GAMIAN-Europe’s ‘Artistic Minds’ Webinar: A Deep Dive into Creativity, Mental Well-being, and Building Strong Support Systems

Yesterday, GAMIAN-Europe, in collaboration with EUFAMI, held the ‘Artistic Minds’ webinar to highlight the ongoing ‘Vibrant Mind’ project, a mental health initiative launched earlier this year by GAMIAN-Europe.

This project, with an initial launch in Croatia featuring an art exhibition, aims to celebrate the intersection of mental health and art. Péter Kéri, President of GAMIAN-Europe shared his personal experience with schizophrenia, underlining the critical role of such initiatives.  The webinar unfolded across three main sections.

Art as Expression and Personal Stories

Julia Pivén shared her experience of starting an artist association that evolved into a mental health association while Artist Peter Johansson discussed how his condition shapes his passion for photography, Åsa Konradsson Geuken, A. Prof. in Neuropharmacology, alongside her brother Mats, explored the therapeutic role of art in coping with schizophrenia. Mats’s transition towards a more authentic artistic expression, influenced by his condition, was a focal point, offering insights into the complex relationship between creativity and mental health.

The webinar then shifted focus to Vincent Van Gogh, with Dimitra Stefanopoulos, from EUFAMI, who presented a talk on the life of the Artist and the relationship with his brother, Theo. Dimitra highlighted Vincent’s struggles with mental illness and how his art reflected his emotional state.

When Culture and Mental Health come together

Maritina Kontaratou, from EDRA, talked about the ‘Art for More festival’, an initiative since 2007 that intertwines visual culture with mental health advocacy. The unique “Art Residences in Mental Health Units” programme was also highlighted, underscoring the festival’s innovative approach to mental health support.

Lars Münter, Director of International Projects, Danish Committee for Health Education (DCHE), discussed the varied applications of art therapy across Europe, stressing the significant differences in approach between countries. He emphasised the importance of understanding and appreciating this diversity, rather than trying to impose a one-size-fits-all solution. Despite its effectiveness and popularity, he also touched on the underfunding of art therapy. Lars expressed a desire to repeat the project, this time with a focus on integrating young people better and promoting their use of art for mental health. Finally, Spiros Zorbas from EPIONI shared insights into the challenges faced by caregivers in Greece, advocating for policies to acknowledge their significant contributions. The discussion also covered the strategic use of art therapy in psychiatric healthcare and the potential of art in supporting mental health.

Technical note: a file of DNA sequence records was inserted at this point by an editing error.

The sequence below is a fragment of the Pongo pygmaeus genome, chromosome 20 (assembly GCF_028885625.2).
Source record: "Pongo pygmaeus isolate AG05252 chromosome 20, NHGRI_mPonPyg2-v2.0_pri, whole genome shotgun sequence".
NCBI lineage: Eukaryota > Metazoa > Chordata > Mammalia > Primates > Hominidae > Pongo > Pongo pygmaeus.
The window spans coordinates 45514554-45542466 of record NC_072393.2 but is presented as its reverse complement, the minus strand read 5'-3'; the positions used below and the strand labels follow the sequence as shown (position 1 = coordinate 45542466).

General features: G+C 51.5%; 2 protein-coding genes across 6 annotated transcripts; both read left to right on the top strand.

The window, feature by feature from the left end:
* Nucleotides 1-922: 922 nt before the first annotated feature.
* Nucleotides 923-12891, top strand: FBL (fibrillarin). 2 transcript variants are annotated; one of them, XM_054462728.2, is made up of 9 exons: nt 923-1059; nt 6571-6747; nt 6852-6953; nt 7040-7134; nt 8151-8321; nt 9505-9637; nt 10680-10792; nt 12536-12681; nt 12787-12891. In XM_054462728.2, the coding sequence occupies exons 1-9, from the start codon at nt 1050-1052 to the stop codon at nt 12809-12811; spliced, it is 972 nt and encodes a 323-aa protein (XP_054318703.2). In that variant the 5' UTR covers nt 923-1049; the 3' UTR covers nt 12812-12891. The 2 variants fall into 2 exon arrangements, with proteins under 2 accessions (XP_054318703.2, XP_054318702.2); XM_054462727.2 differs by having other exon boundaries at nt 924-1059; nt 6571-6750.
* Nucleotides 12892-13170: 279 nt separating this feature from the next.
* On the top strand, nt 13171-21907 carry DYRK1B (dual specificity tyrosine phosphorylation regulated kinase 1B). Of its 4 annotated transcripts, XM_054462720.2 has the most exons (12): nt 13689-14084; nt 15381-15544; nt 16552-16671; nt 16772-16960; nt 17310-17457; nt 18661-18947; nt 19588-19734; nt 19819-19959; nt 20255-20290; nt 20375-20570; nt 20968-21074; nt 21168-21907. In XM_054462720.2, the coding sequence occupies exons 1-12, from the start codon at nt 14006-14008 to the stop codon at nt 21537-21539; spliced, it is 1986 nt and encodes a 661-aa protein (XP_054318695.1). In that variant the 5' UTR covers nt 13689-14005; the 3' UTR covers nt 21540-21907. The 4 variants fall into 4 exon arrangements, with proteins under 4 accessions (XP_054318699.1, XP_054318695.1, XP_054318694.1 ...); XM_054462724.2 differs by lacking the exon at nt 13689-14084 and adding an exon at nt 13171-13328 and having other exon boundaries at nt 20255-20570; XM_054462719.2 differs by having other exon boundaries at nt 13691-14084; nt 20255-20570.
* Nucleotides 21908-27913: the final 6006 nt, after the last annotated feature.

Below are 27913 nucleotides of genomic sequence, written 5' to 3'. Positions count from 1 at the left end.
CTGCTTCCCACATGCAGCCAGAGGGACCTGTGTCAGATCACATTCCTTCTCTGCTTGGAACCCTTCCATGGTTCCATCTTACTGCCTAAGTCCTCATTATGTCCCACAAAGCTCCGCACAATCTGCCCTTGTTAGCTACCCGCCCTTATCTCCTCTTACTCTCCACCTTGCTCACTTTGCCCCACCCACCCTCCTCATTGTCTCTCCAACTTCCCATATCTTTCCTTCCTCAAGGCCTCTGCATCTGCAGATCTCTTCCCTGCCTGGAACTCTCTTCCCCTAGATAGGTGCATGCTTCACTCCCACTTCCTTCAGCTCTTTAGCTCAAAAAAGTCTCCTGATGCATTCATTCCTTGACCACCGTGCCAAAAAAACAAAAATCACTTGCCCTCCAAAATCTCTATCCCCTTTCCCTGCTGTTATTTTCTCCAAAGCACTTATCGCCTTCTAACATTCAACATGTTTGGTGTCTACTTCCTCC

Cultivating Support through Art

Oriold Károly, Art Therapist from LOKA, and David Somekh, Network Director of the European Health Futures Forum (EHFF), spoke about the therapeutic impacts of group processes and the importance of creating supportive environments for individuals with mental health conditions. David emphasised the concept of the “container,” referring to the need for patients to feel contained and secure. He stressed the significance of relational security and the role of human interactions in understanding and helping those with mental health issues. The conversation underscored the significance of relational security and personalised care in fostering a healing environment.

The webinar concluded with a note of gratitude for all the speakers and organisers, a dialogue on alternative mental health services, an investigation of the growing reliance on protocol-based therapies, and a reminder about the ongoing Vibrant Mine project, as proof of the interconnection of art and mental well-being, fostering a supportive community for individuals experiencing mental health conditions.

Find more about Vibrant Mind Project here


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